UBC Theses and Dissertations
A microanalytical investigation of feldspars in the Skaergaard intrusion, East Greenland : ternary feldspar compositional relations and lead isotopic geochemistry Cho, June On Yee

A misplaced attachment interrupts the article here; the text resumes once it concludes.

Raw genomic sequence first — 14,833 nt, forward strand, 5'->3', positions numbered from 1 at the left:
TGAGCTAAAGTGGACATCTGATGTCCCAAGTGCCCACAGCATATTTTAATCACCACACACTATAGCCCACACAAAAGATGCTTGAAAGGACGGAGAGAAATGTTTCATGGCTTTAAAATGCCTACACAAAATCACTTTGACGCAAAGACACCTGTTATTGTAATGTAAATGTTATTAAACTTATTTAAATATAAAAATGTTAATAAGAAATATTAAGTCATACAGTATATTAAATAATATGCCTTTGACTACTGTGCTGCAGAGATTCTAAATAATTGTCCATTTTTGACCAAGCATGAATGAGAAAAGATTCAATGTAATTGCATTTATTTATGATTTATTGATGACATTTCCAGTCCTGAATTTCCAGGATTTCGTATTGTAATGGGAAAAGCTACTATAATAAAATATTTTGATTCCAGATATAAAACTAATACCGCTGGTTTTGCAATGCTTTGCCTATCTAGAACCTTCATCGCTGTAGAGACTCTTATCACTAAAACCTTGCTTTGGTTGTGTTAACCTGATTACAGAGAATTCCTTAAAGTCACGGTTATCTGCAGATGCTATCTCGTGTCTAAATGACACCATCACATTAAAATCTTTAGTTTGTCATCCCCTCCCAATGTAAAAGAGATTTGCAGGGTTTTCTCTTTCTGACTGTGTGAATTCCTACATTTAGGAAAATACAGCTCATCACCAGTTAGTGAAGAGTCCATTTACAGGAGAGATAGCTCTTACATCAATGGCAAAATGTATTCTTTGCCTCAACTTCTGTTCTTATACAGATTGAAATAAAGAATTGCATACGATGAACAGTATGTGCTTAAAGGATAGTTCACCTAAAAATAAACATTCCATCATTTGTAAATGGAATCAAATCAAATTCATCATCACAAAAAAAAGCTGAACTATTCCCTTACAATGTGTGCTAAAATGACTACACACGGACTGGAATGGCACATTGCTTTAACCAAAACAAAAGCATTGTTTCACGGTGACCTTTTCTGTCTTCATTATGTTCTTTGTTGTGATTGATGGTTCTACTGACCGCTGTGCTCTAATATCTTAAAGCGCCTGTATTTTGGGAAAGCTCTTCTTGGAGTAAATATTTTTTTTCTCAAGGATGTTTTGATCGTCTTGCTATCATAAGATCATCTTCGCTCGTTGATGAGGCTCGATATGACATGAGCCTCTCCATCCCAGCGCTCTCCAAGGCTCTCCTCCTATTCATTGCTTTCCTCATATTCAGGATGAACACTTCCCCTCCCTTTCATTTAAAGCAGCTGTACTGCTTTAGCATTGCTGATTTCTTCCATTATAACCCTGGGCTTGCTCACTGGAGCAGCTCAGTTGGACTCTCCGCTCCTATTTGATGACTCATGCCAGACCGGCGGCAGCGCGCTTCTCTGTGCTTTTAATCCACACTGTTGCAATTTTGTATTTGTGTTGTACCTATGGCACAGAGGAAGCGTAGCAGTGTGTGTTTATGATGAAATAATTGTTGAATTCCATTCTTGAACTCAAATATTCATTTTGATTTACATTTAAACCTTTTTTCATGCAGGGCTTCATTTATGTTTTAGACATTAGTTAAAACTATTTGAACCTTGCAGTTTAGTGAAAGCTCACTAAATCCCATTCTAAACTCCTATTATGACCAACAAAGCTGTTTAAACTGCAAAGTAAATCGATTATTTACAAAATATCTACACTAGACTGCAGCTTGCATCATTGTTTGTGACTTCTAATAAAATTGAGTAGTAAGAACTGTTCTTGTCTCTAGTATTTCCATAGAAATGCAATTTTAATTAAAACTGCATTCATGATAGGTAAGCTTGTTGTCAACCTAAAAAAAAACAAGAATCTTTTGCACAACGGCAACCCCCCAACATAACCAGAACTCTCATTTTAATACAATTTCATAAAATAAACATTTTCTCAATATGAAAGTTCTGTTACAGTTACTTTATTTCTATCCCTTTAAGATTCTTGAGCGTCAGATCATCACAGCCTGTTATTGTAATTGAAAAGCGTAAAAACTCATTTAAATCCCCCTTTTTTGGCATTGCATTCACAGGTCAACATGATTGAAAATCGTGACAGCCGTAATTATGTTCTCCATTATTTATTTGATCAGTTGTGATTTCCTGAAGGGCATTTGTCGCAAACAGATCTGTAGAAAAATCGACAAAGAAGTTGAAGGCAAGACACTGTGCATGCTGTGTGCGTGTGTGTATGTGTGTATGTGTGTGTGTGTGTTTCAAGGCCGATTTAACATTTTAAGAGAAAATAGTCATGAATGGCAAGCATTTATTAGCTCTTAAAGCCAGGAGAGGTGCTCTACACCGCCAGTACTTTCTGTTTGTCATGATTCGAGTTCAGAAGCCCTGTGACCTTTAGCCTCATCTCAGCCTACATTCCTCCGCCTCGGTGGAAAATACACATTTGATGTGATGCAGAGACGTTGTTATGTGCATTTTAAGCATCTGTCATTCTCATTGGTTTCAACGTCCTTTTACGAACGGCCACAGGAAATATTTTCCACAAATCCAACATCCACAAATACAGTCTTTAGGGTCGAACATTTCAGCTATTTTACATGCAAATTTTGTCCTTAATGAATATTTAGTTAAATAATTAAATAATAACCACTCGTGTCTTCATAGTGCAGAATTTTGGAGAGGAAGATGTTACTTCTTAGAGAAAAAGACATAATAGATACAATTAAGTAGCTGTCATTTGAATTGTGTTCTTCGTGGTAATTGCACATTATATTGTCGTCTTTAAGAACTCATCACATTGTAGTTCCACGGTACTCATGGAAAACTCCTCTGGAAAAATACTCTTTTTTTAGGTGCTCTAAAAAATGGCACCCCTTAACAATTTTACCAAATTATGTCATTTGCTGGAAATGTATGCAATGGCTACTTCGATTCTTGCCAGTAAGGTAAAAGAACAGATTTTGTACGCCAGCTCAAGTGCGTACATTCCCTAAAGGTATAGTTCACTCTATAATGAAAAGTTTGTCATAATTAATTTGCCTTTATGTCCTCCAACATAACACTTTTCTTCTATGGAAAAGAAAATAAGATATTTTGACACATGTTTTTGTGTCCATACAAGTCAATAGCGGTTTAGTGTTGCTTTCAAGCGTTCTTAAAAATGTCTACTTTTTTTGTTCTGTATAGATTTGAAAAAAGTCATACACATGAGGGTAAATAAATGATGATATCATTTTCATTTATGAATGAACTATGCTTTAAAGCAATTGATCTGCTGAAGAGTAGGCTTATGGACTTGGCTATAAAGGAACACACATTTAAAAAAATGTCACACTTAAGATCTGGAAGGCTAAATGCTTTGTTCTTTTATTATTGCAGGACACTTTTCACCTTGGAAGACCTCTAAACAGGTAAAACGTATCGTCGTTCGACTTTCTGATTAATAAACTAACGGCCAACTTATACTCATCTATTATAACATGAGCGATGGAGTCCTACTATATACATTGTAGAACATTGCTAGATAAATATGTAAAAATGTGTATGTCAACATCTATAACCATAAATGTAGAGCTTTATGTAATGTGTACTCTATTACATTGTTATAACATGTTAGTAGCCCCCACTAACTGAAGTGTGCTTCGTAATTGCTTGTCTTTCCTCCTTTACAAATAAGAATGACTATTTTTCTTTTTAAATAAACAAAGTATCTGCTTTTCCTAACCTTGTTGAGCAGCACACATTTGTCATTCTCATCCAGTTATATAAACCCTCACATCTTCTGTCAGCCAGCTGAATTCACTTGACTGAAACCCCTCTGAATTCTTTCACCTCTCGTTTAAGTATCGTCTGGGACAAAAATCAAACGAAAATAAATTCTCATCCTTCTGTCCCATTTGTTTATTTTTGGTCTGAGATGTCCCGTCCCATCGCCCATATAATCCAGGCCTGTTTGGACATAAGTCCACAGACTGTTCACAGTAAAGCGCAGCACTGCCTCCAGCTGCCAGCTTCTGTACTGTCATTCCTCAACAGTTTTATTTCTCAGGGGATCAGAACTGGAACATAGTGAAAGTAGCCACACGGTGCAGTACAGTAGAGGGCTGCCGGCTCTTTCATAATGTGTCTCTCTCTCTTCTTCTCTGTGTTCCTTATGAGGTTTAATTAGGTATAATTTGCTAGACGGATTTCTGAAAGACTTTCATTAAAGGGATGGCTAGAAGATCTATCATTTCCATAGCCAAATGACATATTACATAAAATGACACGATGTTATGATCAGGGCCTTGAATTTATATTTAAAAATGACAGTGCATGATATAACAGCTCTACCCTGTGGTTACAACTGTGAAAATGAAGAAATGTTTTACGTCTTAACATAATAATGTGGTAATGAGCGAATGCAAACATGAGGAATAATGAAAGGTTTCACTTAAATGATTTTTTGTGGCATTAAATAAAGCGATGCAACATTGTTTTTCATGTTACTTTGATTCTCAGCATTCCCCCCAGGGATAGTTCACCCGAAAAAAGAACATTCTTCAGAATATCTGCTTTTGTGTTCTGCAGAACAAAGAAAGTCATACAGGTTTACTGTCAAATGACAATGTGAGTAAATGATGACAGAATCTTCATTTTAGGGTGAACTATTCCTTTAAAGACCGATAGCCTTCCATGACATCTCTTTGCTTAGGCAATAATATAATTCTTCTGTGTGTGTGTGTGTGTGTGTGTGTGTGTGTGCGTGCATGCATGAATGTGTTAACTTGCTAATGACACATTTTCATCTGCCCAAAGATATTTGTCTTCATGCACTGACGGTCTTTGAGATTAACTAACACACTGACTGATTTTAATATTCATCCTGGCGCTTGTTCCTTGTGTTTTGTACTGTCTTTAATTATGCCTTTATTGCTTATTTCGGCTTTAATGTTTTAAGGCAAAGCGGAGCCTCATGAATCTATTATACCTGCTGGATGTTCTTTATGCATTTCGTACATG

The Eocene Skaergaard intrusion, part of the East Greenland flood basalt province, is the type example of closed-system differentiation of basaltic magma. Studies of this remarkable layered intrusion have profoundly influenced our understanding of fundamental petrologic concepts. In this study, two complementary microanalytical applications of feldspar geochemistry are used to compare and evaluate (1) differentiation processes preserved in primocryst and interstitial feldspar, (2) the validity of the closed-system model for crystallization of the Skaergaard magma, and (3) the genetic link between the Skaergaard intrusion and the age-specific interval of the contemporaneous flood basalts. The spatially-controlled analyses include measurements of major and minor element oxide contents by electron microprobe and of lead (Pb) isotope ratios by laser ablation-inductively coupled plasma-mass spectrometry (LA-ICP-MS). The major element results (>2600 analyses) span nearly the entire range of permissible ternary feldspar compositions, revealing the diverse range of processes that operated in the crystal mush. These compositions include calcic plagioclase in reactive symplectites, intermediate-composition plagioclase primocrysts with different zoning patterns that track fractionation of the resident magma, exsolved alkali feldpsars in interstitial granophyres produced during silicate liquid immiscibility, and replacement albite formed as a result of meteoric fluid circulation and subsequent alteration. The Pb isotopic results (>750 analyses) demonstrate that most of the Skaergaard intrusion has the same Pb isotope composition within analytical uncertainty and confirm that crystallization occurred under essentially closed-system conditions. Only minor incorporation (<1%) of crustal materials is detectable in select hybrid rocks from the outermost margins. The Pb isotope signature of the Skaergaard parental magma, represented by the average Layered Series, is more radiogenic than most of the flood basalts. This indicates prior assimilation of granulitic gneisses at depth and links the Skaergaard intrusion to the eruption of the Milne Land Formation, the lowermost and earliest of the voluminous and widespread 56-54 Ma flood basalts. This integrated microanalytical study of feldspar from the Skaergaard intrusion provides new tools and avenues for petrologic research that can be applied to investigating the origin and evolution of mafic layered intrusions and other feldspar-bearing plutonic rocks in the Earth’s crust.
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